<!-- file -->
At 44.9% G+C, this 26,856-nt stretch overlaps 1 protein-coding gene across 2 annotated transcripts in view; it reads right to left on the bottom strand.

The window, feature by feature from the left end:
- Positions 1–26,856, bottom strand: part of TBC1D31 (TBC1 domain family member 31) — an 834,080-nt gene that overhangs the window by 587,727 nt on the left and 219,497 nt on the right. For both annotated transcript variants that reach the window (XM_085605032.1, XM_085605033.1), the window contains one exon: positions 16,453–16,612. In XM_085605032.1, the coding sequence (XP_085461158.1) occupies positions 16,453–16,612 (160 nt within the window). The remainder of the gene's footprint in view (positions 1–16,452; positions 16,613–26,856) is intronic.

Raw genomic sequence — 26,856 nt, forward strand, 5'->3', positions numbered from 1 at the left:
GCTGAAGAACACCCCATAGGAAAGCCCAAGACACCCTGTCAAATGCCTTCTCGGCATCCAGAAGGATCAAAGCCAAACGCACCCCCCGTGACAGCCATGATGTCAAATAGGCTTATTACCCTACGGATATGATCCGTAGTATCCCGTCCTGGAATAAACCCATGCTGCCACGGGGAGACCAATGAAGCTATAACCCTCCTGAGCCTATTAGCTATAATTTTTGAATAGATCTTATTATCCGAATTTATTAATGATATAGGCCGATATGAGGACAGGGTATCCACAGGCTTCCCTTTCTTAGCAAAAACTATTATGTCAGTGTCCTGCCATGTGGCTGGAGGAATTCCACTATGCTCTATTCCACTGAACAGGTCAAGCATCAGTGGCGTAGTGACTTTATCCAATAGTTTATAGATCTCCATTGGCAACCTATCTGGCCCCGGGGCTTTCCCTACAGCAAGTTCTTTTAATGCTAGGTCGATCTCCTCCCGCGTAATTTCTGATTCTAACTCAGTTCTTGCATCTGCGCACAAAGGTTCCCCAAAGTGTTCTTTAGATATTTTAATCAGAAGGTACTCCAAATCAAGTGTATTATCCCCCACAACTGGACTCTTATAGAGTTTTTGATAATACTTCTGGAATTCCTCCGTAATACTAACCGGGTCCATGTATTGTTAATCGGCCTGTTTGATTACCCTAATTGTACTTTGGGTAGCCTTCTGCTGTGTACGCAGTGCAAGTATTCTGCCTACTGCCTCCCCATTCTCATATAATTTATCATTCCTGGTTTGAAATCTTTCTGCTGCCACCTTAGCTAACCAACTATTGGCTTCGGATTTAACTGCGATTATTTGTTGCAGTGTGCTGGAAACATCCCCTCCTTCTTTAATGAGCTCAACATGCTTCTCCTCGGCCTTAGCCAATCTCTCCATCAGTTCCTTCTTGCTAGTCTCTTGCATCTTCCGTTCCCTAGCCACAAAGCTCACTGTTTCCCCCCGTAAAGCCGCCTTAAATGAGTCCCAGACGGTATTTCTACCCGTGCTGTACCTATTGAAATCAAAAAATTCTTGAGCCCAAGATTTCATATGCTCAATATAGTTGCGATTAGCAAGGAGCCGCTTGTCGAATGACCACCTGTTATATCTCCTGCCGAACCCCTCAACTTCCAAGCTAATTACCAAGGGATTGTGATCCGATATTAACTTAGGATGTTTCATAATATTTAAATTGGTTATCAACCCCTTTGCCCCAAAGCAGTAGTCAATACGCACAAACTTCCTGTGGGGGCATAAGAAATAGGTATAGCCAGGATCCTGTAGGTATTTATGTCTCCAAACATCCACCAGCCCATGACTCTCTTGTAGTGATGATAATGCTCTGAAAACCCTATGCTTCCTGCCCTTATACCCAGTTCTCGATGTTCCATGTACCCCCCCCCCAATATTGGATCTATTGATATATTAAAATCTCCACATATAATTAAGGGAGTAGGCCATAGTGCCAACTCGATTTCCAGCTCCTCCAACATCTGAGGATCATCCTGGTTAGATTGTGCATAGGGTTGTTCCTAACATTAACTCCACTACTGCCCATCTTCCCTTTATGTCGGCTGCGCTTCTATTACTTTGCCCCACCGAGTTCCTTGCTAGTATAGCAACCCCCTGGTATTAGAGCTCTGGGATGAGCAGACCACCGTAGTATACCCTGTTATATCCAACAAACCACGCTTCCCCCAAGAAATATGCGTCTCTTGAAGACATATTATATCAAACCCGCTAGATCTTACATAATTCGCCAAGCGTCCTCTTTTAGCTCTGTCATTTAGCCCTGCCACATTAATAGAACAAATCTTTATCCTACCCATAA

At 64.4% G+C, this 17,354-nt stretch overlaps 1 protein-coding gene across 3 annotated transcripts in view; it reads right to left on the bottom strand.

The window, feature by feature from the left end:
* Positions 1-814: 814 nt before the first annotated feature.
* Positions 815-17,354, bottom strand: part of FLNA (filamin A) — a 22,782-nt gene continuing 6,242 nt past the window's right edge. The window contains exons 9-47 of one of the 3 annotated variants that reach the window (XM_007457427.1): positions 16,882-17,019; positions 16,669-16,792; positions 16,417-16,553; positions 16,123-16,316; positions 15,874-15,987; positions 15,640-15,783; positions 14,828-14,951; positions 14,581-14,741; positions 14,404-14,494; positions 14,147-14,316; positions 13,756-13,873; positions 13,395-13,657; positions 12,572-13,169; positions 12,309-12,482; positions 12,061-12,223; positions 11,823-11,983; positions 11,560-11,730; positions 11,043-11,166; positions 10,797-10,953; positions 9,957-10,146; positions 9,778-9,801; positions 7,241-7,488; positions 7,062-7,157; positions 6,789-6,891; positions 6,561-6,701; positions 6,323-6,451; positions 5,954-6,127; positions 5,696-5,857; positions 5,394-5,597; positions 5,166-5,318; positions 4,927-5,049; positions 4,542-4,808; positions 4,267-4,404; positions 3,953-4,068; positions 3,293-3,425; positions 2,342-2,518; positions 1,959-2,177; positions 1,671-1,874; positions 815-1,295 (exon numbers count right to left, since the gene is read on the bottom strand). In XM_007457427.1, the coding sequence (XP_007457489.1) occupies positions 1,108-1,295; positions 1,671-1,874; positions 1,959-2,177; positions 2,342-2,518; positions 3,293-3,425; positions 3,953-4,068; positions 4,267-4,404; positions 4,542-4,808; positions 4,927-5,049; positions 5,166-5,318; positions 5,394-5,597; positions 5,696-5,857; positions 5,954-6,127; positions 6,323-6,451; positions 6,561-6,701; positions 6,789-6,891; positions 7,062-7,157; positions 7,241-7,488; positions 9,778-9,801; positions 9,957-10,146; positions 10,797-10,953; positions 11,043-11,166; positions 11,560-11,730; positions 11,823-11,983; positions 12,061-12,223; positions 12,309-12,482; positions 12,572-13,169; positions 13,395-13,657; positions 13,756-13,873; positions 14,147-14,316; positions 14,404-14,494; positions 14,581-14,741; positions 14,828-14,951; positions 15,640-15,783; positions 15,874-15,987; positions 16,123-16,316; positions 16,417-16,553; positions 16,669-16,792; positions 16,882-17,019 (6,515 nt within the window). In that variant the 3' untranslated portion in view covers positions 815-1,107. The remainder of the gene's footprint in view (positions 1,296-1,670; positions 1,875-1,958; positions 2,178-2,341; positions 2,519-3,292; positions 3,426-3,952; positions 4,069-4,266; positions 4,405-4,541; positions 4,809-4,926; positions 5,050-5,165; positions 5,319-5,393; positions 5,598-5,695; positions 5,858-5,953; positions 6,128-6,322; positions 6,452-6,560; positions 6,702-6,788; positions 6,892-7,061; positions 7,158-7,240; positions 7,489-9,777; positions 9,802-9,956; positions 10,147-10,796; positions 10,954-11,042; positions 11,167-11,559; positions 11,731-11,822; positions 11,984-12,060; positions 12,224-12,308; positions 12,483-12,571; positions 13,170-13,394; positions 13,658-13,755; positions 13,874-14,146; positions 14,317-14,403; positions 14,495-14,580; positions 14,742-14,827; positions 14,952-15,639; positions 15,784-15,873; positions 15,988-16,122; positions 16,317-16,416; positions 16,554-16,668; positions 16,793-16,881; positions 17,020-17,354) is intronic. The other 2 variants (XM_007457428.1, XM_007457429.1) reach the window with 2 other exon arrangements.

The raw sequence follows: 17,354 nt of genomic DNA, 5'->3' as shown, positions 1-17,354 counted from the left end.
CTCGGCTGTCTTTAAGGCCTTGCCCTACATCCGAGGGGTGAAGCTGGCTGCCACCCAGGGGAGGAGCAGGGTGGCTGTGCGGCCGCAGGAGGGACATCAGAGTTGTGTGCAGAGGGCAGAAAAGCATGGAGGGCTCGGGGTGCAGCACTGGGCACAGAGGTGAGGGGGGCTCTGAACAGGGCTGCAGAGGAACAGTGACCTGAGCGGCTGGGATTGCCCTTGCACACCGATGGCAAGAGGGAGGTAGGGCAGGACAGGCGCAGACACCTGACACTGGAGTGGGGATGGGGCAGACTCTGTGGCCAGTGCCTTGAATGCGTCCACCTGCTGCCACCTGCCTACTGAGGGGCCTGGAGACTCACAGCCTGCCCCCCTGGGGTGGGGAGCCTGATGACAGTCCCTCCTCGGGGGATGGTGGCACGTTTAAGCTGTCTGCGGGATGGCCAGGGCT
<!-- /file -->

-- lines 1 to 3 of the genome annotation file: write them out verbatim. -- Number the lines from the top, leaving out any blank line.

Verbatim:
At 44.9% G+C, this 26,856-nt stretch overlaps 1 protein-coding gene across 2 annotated transcripts in view; it reads right to left on the bottom strand.

The window, feature by feature from the left end:
- Positions 1–26,856, bottom strand: part of TBC1D31 (TBC1 domain family member 31) — an 834,080-nt gene that overhangs the window by 587,727 nt on the left and 219,497 nt on the right. For both annotated transcript variants that reach the window (XM_085605032.1, XM_085605033.1), the window contains one exon: positions 16,453–16,612. In XM_085605032.1, the coding sequence (XP_085461158.1) occupies positions 16,453–16,612 (160 nt within the window). The remainder of the gene's footprint in view (positions 1–16,452; positions 16,613–26,856) is intronic.